• The LMC Groups

Top Trade Show Trends for 2022-2023: How to Be the Showstopper on the Show Floor



Trade shows have been part of our business economy since they were very literally traded services in medieval times, with vendors showcasing their wares. Today’s trade shows are more like the Muzak of business development, and yet, we just can’t quit them. On one hand, if we don’t attend them, we could lose opportunity, face time, and even some pretty decent educational tips to our competitors in attendance…and on the other hand, they are extremely costly and it’s almost impossible to get the financial ROI you would hope to achieve.


We often think of trade shows as advertising, but they are a hybrid of marketing and advertising. We lose track of the difference, but it’s important, as they have very different goals and outcomes, and they shouldn’t be benchmarked equally. With most companies spending 8% of their annual budget on marketing and advertising, this translates into a significant expense that needs to be strategically outlaid.


So, let’s put it this way:


If you’re dating, marketing is working out, keeping it high and tight, and putting out that positive and open energy. Advertising is then using that swagger to ask someone out or express your interest overtly. Marketing establishes, expresses, and enhances your brand and brand exposure. Advertising is a specific call to action related to a conversion/sale.


Trade shows truly are a hybrid of both – probably in the vicinity of putting a profile on an app, but keeping it hidden for now. It's possible we've pushed that metaphor beyond its reach, but based on pure conjecture and life experience, we'd say trade shows are 60% marketing and 40% advertising. That’s certainly not a reportable statistic, but stick with us on this.


Even if your prime goal is sales and that’s all you’re measuring, you are still heavily marketing your presence by showing up, repeatedly, to these same shows. The more people see you, the more they trust you. The more they trust you, the more they will consider you as a resource. See, that’s why it’s gray. At what point does the marketing transition into the advertising? That’s almost impossible to quantify, but as long as you measure and track your trends, you can tailor your approach accordingly with great results.


Your trade show efforts can translate into sales by leveraging some of these tricks of the trade (show):


· Instead of staffing your booth with only your most knowledgeable or experienced team members, utilize people who are friendly, engaging, interesting, and fun. You can hire them by the day if you need to. There are services that do this regularly, and it’s surprising how well the great ones are able to blend in.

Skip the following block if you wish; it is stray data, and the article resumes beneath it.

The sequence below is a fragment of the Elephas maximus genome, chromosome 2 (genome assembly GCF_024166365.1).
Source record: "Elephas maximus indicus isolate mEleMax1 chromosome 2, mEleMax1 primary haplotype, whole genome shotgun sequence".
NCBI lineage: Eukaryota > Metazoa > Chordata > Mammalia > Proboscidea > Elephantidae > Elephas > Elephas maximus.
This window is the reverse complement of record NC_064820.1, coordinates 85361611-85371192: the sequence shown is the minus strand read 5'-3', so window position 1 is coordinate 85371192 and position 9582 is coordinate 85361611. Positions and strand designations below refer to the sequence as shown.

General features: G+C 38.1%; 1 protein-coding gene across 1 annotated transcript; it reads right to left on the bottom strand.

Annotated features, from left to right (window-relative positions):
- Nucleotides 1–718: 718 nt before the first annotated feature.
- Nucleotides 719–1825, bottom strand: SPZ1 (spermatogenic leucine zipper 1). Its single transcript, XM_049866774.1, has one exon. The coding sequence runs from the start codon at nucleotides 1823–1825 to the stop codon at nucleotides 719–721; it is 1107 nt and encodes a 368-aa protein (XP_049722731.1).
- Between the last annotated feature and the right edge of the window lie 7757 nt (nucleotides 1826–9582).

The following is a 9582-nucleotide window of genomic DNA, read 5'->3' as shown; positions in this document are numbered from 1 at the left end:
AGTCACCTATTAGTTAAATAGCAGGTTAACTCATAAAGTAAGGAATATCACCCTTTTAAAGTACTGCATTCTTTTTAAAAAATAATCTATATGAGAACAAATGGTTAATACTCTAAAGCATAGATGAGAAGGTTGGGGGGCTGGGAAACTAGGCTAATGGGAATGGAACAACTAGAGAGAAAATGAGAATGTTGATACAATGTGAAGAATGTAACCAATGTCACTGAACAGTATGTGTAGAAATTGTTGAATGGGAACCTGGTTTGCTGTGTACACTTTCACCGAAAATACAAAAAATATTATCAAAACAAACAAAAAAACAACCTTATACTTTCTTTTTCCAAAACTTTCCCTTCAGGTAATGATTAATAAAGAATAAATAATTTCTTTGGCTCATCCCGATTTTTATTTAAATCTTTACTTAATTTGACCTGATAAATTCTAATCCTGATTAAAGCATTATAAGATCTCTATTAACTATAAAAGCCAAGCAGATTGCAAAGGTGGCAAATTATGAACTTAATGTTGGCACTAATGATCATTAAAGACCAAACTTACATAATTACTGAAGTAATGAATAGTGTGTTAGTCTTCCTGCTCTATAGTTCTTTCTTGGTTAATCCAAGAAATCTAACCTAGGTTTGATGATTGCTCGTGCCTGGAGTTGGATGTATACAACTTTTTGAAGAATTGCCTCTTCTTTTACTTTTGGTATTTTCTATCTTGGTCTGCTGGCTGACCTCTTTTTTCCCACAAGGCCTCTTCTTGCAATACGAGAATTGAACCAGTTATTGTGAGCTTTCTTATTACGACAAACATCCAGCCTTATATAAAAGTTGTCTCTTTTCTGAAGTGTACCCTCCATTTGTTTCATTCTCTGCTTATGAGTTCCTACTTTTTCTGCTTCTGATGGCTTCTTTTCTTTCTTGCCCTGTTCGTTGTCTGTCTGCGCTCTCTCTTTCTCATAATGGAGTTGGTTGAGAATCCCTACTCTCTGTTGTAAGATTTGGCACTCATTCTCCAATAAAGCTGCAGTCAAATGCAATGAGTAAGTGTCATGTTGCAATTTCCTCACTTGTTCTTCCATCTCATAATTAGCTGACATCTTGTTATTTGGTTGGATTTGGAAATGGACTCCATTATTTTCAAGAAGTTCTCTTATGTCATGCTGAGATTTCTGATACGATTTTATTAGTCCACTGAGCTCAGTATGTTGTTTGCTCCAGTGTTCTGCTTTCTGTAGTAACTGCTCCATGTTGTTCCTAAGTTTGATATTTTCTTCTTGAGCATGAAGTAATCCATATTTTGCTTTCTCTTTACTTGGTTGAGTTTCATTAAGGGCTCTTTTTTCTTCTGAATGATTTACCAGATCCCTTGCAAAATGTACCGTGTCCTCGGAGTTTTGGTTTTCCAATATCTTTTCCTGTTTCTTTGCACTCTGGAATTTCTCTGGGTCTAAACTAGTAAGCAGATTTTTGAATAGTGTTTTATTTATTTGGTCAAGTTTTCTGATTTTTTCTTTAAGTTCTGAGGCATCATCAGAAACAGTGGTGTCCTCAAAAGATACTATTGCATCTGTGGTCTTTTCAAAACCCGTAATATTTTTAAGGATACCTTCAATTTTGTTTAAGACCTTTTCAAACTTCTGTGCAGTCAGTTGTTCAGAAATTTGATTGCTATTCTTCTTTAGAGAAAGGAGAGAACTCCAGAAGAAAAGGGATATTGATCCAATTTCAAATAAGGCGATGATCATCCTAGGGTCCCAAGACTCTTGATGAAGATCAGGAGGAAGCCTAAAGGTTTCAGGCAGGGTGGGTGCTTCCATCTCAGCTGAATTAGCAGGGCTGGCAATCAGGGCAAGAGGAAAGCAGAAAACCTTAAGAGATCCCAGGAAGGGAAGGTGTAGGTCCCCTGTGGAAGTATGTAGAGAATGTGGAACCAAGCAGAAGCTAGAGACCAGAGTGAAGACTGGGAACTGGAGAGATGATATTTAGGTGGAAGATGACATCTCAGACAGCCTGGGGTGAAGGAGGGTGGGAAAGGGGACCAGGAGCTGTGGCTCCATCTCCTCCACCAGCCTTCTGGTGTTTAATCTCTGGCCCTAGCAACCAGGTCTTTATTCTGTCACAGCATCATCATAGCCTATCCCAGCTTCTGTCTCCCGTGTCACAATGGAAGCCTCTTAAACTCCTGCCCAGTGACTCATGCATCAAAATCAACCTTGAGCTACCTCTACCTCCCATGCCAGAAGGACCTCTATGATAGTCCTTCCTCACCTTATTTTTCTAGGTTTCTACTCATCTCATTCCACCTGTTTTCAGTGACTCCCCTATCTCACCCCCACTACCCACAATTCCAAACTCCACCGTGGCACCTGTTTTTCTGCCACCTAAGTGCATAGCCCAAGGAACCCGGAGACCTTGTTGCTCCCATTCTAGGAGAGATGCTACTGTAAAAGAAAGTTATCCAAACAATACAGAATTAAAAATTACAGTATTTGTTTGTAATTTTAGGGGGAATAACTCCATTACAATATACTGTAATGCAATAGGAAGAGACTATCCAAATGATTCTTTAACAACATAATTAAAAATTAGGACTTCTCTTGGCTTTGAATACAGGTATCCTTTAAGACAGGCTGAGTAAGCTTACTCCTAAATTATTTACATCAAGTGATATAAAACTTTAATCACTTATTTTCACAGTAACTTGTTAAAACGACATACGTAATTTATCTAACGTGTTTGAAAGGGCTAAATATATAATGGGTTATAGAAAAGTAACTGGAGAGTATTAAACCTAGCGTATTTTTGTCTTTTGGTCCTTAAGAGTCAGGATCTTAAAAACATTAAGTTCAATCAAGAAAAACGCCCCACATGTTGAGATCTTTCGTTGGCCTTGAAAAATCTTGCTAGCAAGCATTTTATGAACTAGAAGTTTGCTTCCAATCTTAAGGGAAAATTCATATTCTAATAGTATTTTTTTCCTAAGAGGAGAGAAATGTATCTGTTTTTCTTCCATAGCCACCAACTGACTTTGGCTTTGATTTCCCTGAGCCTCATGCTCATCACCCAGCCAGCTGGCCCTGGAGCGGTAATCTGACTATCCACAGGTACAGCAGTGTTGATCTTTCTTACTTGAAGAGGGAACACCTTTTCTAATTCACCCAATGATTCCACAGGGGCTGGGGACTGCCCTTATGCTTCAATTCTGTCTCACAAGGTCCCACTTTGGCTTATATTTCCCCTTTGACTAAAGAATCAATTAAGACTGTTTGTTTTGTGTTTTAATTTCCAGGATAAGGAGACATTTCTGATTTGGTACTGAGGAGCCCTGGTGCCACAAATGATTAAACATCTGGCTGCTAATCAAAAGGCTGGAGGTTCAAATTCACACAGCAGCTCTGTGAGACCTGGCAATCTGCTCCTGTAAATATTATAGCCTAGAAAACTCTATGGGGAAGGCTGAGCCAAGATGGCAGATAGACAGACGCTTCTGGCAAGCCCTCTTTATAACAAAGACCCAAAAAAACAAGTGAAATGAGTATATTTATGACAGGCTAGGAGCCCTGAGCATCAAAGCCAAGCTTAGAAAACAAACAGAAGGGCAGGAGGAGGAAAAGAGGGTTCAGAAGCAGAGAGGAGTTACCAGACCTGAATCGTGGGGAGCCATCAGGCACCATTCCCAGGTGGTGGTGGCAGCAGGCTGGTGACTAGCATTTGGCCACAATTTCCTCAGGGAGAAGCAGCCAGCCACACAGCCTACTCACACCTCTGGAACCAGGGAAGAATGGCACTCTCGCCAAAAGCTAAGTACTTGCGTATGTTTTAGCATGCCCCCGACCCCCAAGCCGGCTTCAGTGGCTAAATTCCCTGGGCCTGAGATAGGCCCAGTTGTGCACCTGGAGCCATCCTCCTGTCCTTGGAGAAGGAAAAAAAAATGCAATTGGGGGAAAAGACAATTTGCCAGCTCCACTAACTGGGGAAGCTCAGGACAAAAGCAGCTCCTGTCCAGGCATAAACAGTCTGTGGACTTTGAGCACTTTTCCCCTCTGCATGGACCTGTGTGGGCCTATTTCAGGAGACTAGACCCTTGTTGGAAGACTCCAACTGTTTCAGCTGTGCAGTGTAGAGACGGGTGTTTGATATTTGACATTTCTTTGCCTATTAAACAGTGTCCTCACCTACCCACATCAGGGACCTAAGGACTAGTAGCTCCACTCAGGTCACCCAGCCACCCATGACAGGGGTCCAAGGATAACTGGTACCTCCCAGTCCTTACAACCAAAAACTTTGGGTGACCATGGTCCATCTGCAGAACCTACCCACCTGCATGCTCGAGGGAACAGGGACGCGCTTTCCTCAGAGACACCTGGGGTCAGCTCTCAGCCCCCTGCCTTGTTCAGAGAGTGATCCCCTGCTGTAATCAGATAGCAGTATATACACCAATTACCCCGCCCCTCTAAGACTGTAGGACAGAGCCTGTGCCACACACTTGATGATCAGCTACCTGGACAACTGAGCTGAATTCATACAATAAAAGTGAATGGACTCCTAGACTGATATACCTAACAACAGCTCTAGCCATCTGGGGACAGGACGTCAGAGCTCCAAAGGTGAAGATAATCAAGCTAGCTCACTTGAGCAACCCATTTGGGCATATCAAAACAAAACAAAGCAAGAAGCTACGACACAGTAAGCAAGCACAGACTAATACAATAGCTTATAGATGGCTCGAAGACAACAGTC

· Save your experienced team members for the heavy lifting, as the show floor stars attract the potential clients. After a brief screening, they can connect the potential client with a team member to sit down one on one and close the deal. Lures are shiny for a reason. That is not a gross suggestion that all of your trade show talent need to look like they are models; there are many ways to be shiny, and it’s good to have some range and diversity in your lures. You never know what the fish are going to bite for on a given day.


· If you are physically able, don’t sit down behind a table. Stand up; project energy and welcome. When it’s time for a conversation, grab a seat one on one, but sitting at a booth sends a message of disinterest and a lack of hunger. We like our vendors hungry. We like to feel special and wanted, so show us you care and that we matter. Don’t tell anybody, but we like that even more than discounts!


· Do not underestimate the value of a creative and aesthetically engaging booth. We have been to hundreds of trade shows over the years, and depending on the industry, 70-95% of the booths are almost offensively boring. Why are you spending $10,000 - $250,000 and not spending the fraction of that it would cost for good design? Don’t be penny wise and pound foolish. Also, don’t be Pennywise.


· Make sure your trade show giveaways are not the ones we all throw away before we leave the show. What do you keep? Why did you keep that? Reverse engineer that same concept, et voila, you have your own swaggy swag. (Hint: most people keep things they will actually use. Office supplies that aren’t poorly made, travel related items of function and not frill, candy/mints/water – but those have a short shelf life, data storage solutions, clothing items, and other resources typically make it past the hotel room trash can…but it’s hard to make those things seem fresh, so that’s the challenge/opportunity.)


· Swim upstream. There is no benefit to blending in. Even if you alienate certain potential clients with a bold strategy/look/approach, being seen on a broader scale is so very worth it. You don’t need ALL of the clients, you just need more of the clients. Don’t be afraid to be yourself. You’re more of an asset than you realize.


If you keep the marketing/advertising concept front of mind in your trade show strategy, the points above will fall in line. If you consider the show the large marketing resource it truly is, you’ll take more care in the way you present yourself and your company. If you use your trade show talent to recruit the clients, and your trusted team to close the clients, you will in turn maximize your sales volume.

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